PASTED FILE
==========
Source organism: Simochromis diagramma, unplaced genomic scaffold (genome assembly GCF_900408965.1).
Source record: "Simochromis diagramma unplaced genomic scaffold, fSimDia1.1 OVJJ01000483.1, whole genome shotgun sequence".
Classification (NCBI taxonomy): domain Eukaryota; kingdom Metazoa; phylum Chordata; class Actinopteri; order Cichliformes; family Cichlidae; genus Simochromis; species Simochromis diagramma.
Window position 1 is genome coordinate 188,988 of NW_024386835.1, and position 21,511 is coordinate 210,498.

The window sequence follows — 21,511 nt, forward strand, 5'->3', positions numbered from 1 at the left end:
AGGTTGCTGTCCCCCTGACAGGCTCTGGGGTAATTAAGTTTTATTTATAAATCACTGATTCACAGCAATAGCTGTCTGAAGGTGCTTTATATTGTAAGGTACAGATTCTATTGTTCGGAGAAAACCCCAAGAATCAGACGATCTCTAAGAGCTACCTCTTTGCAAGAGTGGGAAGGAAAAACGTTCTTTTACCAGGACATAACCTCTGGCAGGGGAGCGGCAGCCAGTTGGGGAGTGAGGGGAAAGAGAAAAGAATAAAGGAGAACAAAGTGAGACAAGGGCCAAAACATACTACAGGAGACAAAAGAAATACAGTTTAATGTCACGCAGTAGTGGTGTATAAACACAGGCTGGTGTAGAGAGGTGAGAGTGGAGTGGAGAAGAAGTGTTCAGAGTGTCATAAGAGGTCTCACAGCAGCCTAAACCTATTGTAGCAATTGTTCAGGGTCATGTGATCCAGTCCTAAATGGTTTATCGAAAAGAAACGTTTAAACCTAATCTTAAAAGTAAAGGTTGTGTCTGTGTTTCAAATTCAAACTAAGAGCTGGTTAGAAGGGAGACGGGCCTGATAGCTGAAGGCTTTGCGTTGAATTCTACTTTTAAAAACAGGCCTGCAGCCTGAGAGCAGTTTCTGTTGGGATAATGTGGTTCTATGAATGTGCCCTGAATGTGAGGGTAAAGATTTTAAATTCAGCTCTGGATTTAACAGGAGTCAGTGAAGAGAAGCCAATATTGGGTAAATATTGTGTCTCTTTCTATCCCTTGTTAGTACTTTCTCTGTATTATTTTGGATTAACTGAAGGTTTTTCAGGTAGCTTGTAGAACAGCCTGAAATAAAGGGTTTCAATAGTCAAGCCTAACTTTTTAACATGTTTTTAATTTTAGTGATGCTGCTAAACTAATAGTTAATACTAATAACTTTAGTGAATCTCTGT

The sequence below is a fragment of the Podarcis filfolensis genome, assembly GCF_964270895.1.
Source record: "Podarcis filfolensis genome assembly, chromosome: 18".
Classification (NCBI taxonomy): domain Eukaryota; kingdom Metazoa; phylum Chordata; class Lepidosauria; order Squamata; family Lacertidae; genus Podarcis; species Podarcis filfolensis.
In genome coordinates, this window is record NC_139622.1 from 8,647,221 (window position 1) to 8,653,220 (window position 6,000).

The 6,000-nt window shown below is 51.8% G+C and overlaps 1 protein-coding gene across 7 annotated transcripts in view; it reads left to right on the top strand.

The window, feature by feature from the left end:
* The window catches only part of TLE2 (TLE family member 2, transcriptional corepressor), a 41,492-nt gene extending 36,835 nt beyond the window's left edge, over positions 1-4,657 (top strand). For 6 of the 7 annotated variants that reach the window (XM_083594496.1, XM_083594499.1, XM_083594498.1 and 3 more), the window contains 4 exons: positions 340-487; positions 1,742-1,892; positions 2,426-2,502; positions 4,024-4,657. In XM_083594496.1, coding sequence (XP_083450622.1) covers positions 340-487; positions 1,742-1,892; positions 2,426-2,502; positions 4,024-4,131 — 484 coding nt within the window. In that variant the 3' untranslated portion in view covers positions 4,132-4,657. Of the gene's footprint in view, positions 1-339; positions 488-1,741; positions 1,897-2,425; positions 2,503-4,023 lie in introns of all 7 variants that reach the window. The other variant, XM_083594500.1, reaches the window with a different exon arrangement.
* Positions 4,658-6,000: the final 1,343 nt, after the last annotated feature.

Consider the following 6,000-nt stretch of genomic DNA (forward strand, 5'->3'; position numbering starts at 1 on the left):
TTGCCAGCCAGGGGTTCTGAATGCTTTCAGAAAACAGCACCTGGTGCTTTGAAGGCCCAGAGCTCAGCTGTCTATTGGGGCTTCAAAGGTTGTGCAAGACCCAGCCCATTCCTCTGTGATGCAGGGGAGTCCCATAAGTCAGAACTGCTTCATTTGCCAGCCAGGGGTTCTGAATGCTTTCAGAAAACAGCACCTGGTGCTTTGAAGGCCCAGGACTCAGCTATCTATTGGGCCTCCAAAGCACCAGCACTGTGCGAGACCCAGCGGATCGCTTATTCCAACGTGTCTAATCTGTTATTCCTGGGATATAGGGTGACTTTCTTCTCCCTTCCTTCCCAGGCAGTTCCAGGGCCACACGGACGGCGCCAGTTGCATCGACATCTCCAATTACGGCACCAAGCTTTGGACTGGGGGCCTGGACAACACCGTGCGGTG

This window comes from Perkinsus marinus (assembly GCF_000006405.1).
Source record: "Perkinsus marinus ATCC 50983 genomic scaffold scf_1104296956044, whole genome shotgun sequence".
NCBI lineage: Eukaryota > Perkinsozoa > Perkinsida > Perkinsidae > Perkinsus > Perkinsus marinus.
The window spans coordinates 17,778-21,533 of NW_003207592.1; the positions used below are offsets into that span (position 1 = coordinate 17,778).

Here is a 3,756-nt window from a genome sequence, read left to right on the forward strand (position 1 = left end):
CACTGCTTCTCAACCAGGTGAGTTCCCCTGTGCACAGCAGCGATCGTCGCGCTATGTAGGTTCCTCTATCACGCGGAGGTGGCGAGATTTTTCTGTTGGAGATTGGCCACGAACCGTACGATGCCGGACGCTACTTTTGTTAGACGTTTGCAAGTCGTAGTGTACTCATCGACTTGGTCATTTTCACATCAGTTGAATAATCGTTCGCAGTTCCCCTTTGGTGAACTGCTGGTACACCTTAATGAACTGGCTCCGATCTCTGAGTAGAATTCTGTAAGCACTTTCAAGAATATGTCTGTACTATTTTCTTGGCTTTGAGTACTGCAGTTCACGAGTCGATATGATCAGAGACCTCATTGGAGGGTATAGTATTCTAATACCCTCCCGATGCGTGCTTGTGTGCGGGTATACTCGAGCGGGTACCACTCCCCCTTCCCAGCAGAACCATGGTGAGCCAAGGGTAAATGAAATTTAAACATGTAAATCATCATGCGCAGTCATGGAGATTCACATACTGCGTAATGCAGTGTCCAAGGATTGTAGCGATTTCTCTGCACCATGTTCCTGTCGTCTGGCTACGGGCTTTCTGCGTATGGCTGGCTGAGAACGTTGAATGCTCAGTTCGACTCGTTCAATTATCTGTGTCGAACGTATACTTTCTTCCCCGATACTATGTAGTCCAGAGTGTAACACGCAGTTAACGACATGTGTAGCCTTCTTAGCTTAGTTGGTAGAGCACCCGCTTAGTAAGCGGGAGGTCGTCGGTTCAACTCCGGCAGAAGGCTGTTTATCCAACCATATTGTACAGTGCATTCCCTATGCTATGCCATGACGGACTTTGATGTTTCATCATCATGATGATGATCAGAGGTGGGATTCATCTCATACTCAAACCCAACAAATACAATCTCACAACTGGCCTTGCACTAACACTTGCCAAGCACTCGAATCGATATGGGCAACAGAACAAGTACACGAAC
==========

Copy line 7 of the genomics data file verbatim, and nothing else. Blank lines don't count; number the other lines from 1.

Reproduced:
The sequence below is a fragment of the Podarcis filfolensis genome, assembly GCF_964270895.1.